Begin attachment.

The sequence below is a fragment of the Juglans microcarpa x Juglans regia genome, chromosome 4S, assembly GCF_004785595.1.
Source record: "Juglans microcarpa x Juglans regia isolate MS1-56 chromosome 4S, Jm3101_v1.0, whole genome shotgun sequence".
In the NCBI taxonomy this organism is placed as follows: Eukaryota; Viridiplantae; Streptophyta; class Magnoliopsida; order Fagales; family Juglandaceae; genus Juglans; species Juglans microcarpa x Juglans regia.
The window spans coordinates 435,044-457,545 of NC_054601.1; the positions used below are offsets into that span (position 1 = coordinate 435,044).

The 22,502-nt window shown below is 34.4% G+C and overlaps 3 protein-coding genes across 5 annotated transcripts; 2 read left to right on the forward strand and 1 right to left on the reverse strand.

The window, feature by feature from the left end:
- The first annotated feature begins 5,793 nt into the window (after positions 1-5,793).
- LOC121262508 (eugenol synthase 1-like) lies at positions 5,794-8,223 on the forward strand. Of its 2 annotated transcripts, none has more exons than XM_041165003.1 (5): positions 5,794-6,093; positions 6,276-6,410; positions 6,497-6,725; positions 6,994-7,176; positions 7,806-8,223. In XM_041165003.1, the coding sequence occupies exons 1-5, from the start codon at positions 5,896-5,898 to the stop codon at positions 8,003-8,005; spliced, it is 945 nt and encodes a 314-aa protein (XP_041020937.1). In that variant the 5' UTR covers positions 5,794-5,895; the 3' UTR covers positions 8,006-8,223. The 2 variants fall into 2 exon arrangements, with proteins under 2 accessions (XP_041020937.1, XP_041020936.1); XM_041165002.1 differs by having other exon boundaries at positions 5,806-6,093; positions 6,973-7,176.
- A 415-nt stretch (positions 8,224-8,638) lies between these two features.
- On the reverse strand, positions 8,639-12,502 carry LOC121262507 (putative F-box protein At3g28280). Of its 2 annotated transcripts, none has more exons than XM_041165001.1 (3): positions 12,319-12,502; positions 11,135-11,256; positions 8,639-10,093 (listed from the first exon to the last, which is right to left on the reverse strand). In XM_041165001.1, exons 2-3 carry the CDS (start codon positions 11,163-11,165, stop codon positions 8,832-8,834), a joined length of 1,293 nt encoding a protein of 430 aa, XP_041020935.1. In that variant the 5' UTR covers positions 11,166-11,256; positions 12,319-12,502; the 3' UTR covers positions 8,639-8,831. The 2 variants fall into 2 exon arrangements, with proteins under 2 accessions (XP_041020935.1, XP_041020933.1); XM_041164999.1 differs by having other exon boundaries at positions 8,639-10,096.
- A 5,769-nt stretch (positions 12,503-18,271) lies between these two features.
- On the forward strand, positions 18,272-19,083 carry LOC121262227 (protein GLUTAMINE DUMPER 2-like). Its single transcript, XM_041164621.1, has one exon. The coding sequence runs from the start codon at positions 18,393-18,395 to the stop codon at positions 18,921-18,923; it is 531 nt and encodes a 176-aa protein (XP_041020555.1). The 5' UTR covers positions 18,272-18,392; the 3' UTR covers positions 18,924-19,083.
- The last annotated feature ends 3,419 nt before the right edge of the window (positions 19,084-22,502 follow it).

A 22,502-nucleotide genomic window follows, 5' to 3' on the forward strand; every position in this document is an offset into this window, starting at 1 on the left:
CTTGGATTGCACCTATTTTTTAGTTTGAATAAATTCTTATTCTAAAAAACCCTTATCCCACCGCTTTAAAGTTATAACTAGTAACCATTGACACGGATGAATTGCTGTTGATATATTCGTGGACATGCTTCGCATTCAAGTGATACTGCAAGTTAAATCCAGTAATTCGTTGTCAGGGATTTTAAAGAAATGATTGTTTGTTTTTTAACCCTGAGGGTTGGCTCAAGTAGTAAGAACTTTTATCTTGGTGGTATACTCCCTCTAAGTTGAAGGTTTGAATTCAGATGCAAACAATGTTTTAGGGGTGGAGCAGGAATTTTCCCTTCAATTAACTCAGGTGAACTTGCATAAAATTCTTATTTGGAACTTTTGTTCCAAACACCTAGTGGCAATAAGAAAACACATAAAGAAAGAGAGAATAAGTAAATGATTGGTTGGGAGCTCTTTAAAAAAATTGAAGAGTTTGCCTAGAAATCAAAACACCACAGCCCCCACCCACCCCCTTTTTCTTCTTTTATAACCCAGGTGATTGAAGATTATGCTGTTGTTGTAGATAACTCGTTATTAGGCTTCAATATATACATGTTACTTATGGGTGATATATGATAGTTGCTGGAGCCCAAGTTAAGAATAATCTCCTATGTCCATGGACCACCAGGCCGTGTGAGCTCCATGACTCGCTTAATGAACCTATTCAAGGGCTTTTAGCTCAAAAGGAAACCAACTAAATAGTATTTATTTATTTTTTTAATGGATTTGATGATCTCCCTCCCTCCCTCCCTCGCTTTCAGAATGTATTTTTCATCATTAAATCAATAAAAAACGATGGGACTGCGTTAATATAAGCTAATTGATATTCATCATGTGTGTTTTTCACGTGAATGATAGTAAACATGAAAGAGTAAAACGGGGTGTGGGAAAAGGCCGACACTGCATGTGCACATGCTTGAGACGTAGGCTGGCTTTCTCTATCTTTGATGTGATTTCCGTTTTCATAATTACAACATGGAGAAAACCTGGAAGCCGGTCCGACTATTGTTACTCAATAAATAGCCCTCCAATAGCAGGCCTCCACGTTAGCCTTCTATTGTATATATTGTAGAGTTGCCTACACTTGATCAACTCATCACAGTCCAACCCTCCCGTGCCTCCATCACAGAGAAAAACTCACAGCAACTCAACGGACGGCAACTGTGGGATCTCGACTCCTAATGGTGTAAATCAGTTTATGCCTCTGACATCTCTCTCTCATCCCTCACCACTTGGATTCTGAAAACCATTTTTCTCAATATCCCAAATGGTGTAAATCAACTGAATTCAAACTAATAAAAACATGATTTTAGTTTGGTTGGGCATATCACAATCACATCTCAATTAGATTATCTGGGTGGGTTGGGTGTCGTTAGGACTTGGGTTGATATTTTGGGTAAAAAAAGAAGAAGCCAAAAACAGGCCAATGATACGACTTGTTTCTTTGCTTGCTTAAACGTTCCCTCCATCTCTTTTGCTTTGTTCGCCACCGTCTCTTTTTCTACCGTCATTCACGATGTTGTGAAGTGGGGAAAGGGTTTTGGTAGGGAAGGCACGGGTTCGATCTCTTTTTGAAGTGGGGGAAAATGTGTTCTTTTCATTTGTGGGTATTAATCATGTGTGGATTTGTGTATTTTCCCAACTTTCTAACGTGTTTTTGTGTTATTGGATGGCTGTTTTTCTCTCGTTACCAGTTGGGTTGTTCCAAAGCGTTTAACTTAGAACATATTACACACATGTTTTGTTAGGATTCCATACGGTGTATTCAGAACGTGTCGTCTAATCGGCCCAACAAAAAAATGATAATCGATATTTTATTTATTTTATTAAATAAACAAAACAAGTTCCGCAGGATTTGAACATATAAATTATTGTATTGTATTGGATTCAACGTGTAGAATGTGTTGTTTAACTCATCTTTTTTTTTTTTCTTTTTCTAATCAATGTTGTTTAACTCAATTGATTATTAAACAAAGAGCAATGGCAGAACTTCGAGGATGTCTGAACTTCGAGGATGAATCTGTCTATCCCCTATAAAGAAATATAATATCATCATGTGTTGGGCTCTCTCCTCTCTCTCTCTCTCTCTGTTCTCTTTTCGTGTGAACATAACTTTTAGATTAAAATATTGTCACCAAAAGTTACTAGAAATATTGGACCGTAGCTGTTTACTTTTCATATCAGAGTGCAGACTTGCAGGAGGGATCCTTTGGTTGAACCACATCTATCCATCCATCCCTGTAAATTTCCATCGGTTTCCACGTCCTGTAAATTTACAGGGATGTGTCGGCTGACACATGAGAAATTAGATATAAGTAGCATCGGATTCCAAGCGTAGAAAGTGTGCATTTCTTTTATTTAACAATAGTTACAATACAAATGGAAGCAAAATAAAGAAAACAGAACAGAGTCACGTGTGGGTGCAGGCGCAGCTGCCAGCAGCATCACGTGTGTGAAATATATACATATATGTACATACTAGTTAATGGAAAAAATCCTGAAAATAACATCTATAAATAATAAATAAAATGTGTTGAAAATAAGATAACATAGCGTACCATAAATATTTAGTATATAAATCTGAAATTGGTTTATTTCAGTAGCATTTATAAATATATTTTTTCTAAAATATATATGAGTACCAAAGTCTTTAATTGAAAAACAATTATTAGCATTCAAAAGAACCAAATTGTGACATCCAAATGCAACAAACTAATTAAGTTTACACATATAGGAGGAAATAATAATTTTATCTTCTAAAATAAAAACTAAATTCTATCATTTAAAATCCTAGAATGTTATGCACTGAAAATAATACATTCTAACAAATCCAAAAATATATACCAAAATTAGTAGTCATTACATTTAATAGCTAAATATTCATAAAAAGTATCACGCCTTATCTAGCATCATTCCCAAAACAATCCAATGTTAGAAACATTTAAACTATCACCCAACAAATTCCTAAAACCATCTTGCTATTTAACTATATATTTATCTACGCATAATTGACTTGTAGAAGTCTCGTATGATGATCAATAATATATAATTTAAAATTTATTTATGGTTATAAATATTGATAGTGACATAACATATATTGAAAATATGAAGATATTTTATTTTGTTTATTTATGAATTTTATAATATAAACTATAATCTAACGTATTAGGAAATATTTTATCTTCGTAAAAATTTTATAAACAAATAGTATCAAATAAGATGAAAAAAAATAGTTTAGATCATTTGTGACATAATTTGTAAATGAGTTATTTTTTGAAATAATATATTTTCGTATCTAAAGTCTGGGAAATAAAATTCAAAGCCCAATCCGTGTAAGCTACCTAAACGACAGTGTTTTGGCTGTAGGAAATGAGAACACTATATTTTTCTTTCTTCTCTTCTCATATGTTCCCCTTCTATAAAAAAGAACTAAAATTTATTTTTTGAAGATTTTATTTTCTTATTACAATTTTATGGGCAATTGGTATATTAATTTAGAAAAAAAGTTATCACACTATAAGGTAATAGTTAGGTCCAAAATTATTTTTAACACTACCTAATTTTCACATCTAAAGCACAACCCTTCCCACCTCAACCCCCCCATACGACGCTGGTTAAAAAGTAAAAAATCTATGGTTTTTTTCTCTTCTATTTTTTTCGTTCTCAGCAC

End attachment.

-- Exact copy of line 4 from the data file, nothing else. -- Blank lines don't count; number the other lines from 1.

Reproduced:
The window spans coordinates 435,044-457,545 of NC_054601.1; the positions used below are offsets into that span (position 1 = coordinate 435,044).